For any person passionate about new technologies, January means the Consumer Electronics Show in Las Vegas, and for some years now this prestigious event devotes exhibition space to augmented and virtual reality technologies. CES 2018 did not disappoint and we have seen a few prototypes which promise to make AR and VR more convenient to use.
At the same time, Apple OS software updates ready to roll out promised enhanced AR experiences as well as new practical applications. Not to be left behind, virtual reality marks another innovative and prestigious use: as training solution for top level professional athletes.
And now that we have outlined the key events, let us start detailing the most important developments in augmented and virtual reality in January 2018:
New Concept for Hands-Free Augmented Reality Experience: Voice-Activated Smartglasses
The Consumer Electronics Show is the place for many prototypes and concepts to get in the hands of the public and be validated or denied. In the crowded section reserved to AR and VR technology, Chinese startup Rokid presented its latest concept: voice activated augmented reality goggles.
— Rokid (@RokidInc) January 19, 2018
The Rokid Glass is capable of projecting a single image with the aid of OLED lenses with 1080p and a field of vision of 40 degrees. The design of the smartglasses is simple and gives them the aspect of regular, thick-framed glasses. The glasses are capable of face recognition and are still a work-in-progress concept, because the voice activation service is still behaving in an erratic manner.
— Rokid (@RokidInc) January 19, 2018
Undoubtedly, the idea will continue to be developed, by Rokid and by other AR companies, and soon enough we will be able to talk to our smartglasses in the same way that now we talk to Siri, Alexa, or Cortana.
US Team Uses STRIVR Virtual Reality App to Train for the 2018 Winter Olympic Games
Virtual reality is already used for educational purposes in schools and universities, as well as for healthcare professionals’ training. And now this cutting edge technology has reached a new milestone: it has become a part of the official training program for the U.S. winter Olympics team. The virtual reality sports app STRIVR, which is already being used by professional sports team for training purposes, will also be used by the American ski and snowboard teams to prepare for the 2018 Winter Olympic Games, which will take place in South Korea between February 9 and February 25.
Through an official partnership with the High Performance Division of US Ski & Snowboard, STRIVR allows the US Olympic team to train indoors, in an immersive and realistic experience, using 360 degree videos which were filmed on the actual course which will be used during the competitions.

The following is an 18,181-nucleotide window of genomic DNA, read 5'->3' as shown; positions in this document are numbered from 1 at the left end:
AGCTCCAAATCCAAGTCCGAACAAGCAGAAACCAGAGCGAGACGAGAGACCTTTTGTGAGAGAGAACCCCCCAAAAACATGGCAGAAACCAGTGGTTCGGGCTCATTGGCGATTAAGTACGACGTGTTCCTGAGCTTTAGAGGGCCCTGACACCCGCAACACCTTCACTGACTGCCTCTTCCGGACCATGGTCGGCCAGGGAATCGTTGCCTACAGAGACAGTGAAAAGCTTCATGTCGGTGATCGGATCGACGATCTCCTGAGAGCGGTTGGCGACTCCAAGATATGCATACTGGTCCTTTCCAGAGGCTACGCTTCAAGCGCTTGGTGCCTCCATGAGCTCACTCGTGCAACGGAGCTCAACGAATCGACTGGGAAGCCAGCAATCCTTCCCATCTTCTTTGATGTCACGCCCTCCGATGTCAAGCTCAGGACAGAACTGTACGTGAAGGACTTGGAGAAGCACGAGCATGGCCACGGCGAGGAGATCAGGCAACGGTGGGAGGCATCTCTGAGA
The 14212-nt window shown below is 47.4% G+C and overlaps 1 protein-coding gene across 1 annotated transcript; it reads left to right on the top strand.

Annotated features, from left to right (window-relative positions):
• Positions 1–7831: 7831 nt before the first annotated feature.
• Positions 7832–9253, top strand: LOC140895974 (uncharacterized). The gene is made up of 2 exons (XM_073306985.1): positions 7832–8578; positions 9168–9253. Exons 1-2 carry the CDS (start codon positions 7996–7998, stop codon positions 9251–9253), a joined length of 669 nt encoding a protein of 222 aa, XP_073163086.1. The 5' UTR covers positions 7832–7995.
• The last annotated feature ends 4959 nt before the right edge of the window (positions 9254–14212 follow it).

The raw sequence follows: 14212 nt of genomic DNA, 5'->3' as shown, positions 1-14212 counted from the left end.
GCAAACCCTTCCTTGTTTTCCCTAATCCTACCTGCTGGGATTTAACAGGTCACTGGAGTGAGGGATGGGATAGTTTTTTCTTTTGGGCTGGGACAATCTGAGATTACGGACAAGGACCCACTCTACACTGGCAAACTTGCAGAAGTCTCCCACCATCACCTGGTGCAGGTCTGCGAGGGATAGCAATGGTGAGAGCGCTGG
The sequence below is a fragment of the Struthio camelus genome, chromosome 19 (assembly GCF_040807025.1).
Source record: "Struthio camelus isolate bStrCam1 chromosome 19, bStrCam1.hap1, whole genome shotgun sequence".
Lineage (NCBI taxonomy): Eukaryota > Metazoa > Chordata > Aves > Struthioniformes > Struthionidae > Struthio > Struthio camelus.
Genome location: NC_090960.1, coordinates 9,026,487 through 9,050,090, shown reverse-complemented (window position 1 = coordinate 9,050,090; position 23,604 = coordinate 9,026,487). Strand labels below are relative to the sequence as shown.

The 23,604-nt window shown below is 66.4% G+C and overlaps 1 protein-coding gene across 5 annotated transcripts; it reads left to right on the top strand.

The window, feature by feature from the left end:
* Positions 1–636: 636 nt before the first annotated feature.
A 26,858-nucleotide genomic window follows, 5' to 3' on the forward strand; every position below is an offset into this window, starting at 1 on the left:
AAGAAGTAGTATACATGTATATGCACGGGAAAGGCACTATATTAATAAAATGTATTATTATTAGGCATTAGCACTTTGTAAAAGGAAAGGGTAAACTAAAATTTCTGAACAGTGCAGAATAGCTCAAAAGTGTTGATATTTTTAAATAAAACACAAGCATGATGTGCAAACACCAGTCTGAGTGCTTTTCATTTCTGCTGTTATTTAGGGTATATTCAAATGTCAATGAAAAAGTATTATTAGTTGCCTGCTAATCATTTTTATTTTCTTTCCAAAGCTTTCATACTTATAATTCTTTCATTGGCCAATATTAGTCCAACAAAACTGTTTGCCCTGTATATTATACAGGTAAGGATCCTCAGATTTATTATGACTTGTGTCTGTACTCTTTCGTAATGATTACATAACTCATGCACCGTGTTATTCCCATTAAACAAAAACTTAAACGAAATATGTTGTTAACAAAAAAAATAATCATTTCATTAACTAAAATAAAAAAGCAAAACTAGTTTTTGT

Apple iOS 11.3 Will Enrich AR Experiences with New Features
The upcoming update of Apple mobile OS, iOS 11.3, will also bundle the next version of the augmented reality development platform, ARKit 1.5. The update will allow developers to add several exciting and interacting features to their apps.
For instance, AR objects will be able to be placed on vertical surfaces, such as doors and walls. This will certainly open up new possibilities for online retailers, who will be able to include more products in their AR shopping apps.
In addition, ARKit 1.5 will support higher resolution of real-life objects and interactions between holographic 3D images and vertical surfaces. Thanks to this important feature, real-life items in AR apps will look much clearer and crisper than before, allowing AR apps to get even more immersive.
The Next Generation of Virtual Reality Headsets Will Be Wireless
We will end the January round-up of VR and AR news back at the Consumer Electronics Show in Las Vegas, where HTC debuted its VIVE Pro virtual reality headset. But what really attracted everyone’s attention was the concept of standalone headset with “inside-out” tracking.
This new concept adds outward facing cameras to the virtual reality headset, and integrating the computing unit to the headset as well. This means that VR games and experience can be freed from tethers and from the markers placed on walls and furniture to delimit the area and signal obstacles.
CES visitors were able to test this new concept with the Mirage™ Solo headset developed by Lenovo on the Google Daydream basic VR headset. The product is set to be shipped to stores during the spring of 2018, with a starting price under $400.